Chapter 3. Frequently Asked Questions

This section provides answers to frequently asked questions associated with the NVIDIA SunOS x86 Driver and its installation. Common problem diagnoses can be found in Chapter 4, Common Problems and tips for new users can be found in Chapter 7, Tips for New SunOS Users. Also, detailed information for specific setups is provided in the Appendices.

3.1. NVIDIA Driver

Where should I start when diagnosing display problems?

One of the most useful tools for diagnosing problems is the X log file in /var/log. Lines that begin with (II) are information, (WW) are warnings, and (EE) are errors. You should make sure that the correct config file (i.e. the config file you are editing) is being used; look for the line that begins with:

    (==) Using config file:

Also make sure that the NVIDIA driver is being used, rather than the “nv” or “vesa” driver. Search for

    (II) LoadModule: "nvidia"

Lines from the driver should begin with:

    (II) NVIDIA(0)

How can I increase the amount of data printed in the X log file?

By default, the NVIDIA X driver prints relatively few messages to stderr and the X log file. If you need to troubleshoot, then it may be helpful to enable more verbose output by using the X command line options -verbose and -logverbose, which can be used to set the verbosity level for the stderr and log file messages, respectively. The NVIDIA X driver will output more messages when the verbosity level is at or above 5 (X defaults to verbosity level 1 for stderr and level 3 for the log file). So, to enable verbose messaging from the NVIDIA X driver to both the log file and stderr, you could start X by doing the following

    % startx -- -verbose 5 -logverbose 5

Why does X use so much memory?

When measuring any application's memory usage, you must be careful to distinguish between physical system RAM used and virtual mappings of shared resources. For example, most shared libraries exist only once in physical memory but are mapped into multiple processes. This memory should only be counted once when computing total memory usage. In the same way, the video memory on a graphics card or register memory on any device can be mapped into multiple processes. These mappings do not consume normal system RAM.

The pmap utility is available in the directory /usr/proc/bin, and is a useful tool in distinguishing between types of memory mappings. For example, while prstat may indicate that X is using several hundred MB of memory, the last line of output from pmap -x:

        total Kb  337904  335884   53320       -

reveals that X is really only using roughly 53MB of system RAM (the "anon" value).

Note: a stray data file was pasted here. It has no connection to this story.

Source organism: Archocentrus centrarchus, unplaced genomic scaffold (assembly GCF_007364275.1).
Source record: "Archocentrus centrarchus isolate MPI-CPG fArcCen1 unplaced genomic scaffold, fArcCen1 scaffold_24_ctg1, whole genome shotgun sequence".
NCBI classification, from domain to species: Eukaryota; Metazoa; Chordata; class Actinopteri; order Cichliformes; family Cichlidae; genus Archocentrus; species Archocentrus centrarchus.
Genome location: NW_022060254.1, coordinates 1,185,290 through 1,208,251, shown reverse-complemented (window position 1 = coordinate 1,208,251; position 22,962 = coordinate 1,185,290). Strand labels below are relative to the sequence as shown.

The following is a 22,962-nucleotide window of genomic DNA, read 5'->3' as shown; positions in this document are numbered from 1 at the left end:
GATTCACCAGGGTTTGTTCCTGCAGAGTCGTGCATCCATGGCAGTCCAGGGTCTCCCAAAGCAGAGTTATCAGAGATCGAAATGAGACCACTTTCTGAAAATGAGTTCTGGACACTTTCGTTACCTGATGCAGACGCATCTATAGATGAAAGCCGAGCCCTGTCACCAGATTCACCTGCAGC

Note, also, that X must allocate resources on behalf of X clients (the window manager, your web browser, etc); X's memory usage will increase as more clients request resources such as pixmaps, and decrease as you close X applications.

How do I uninstall the NVIDIA Solaris Graphics driver ?

Two Solaris packages comprise the NVIDIA Solaris Graphics driver files. Both Solaris packages NVDAgraphicsr and NVDAgraphics need to be uninstalled. Remove the package NVDAgraphicsr first, then the package NVDAgraphics: <system> # pkgrm NVDAgraphicsr NVDAgraphics </system>

Why do applications that use DGA graphics fail?

The NVIDIA driver does not support the graphics component of the XFree86-DGA (Direct Graphics Access) extension. Applications can use the XDGASelectInput() function to acquire relative pointer motion, but graphics-related functions such as XDGASetMode() and XDGAOpenFramebuffer() will fail.

The graphics component of XFree86-DGA is not supported because it requires a CPU mapping of framebuffer memory. As graphics boards ship with increasing quantities of video memory, the NVIDIA X driver has had to switch to a more dynamic memory mapping scheme that is incompatible with DGA. Furthermore, DGA does not cooperate with other graphics rendering libraries such as Xlib and OpenGL because it accesses GPU resources directly.

It is recommended that applications use OpenGL or Xlib, rather than DGA, for graphics rendering. Using rendering libraries other than DGA will yield better performance and improve interoperability with other X applications.

My kernel log contains messages that are prefixed with "Xid"; what do these messages mean?

"Xid" messages indicate that a general GPU error occurred, most often due to the driver misprogramming the GPU or to corruption of the commands sent to the GPU. These messages provide diagnostic information that can be used by NVIDIA to aid in debugging reported problems.

On what NVIDIA hardware is the EXT_framebuffer_object OpenGL extension supported?

EXT_framebuffer_object is supported on GeForce FX, Quadro FX, and newer GPUs.